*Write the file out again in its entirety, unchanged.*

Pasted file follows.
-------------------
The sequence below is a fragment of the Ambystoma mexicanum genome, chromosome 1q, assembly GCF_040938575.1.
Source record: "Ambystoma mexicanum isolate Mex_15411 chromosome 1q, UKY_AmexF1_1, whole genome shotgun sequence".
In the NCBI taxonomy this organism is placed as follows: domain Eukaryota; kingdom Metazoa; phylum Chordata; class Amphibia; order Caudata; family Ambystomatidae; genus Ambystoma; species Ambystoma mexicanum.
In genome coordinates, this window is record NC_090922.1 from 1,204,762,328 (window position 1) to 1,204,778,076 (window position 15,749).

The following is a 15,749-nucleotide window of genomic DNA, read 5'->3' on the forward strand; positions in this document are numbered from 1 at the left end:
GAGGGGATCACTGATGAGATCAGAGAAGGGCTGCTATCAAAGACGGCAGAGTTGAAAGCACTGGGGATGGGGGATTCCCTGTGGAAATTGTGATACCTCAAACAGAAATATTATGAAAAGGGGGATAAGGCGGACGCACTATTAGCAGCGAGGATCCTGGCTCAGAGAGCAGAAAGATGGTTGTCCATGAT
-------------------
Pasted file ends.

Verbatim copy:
The sequence below is a fragment of the Ambystoma mexicanum genome, chromosome 1q, assembly GCF_040938575.1.
Source record: "Ambystoma mexicanum isolate Mex_15411 chromosome 1q, UKY_AmexF1_1, whole genome shotgun sequence".
In the NCBI taxonomy this organism is placed as follows: domain Eukaryota; kingdom Metazoa; phylum Chordata; class Amphibia; order Caudata; family Ambystomatidae; genus Ambystoma; species Ambystoma mexicanum.
In genome coordinates, this window is record NC_090922.1 from 1,204,762,328 (window position 1) to 1,204,778,076 (window position 15,749).

The following is a 15,749-nucleotide window of genomic DNA, read 5'->3' on the forward strand; positions in this document are numbered from 1 at the left end:
GAGGGGATCACTGATGAGATCAGAGAAGGGCTGCTATCAAAGACGGCAGAGTTGAAAGCACTGGGGATGGGGGATTCCCTGTGGAAATTGTGATACCTCAAACAGAAATATTATGAAAAGGGGGATAAGGCGGACGCACTATTAGCAGCGAGGATCCTGGCTCAGAGAGCAGAAAGATGGTTGTCCATGAT